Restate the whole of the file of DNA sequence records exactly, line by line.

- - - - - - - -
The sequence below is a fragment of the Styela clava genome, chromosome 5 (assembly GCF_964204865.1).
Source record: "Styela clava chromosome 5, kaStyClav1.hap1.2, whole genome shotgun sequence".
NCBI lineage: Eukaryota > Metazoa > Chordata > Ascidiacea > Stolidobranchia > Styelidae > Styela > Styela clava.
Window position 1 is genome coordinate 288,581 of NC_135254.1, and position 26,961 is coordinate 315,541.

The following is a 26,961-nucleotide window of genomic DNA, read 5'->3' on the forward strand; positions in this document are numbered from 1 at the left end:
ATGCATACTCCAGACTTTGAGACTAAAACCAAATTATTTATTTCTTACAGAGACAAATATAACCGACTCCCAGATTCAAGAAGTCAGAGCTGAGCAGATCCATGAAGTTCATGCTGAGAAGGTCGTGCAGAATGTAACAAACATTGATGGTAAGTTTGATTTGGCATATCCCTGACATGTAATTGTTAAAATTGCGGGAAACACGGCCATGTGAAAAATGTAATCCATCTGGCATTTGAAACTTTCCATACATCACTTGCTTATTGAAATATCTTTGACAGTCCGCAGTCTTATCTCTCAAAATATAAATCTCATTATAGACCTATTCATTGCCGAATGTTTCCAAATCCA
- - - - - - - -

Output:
The sequence below is a fragment of the Styela clava genome, chromosome 5 (assembly GCF_964204865.1).
Source record: "Styela clava chromosome 5, kaStyClav1.hap1.2, whole genome shotgun sequence".
NCBI lineage: Eukaryota > Metazoa > Chordata > Ascidiacea > Stolidobranchia > Styelidae > Styela > Styela clava.
Window position 1 is genome coordinate 288,581 of NC_135254.1, and position 26,961 is coordinate 315,541.

The following is a 26,961-nucleotide window of genomic DNA, read 5'->3' on the forward strand; positions in this document are numbered from 1 at the left end:
ATGCATACTCCAGACTTTGAGACTAAAACCAAATTATTTATTTCTTACAGAGACAAATATAACCGACTCCCAGATTCAAGAAGTCAGAGCTGAGCAGATCCATGAAGTTCATGCTGAGAAGGTCGTGCAGAATGTAACAAACATTGATGGTAAGTTTGATTTGGCATATCCCTGACATGTAATTGTTAAAATTGCGGGAAACACGGCCATGTGAAAAATGTAATCCATCTGGCATTTGAAACTTTCCATACATCACTTGCTTATTGAAATATCTTTGACAGTCCGCAGTCTTATCTCTCAAAATATAAATCTCATTATAGACCTATTCATTGCCGAATGTTTCCAAATCCA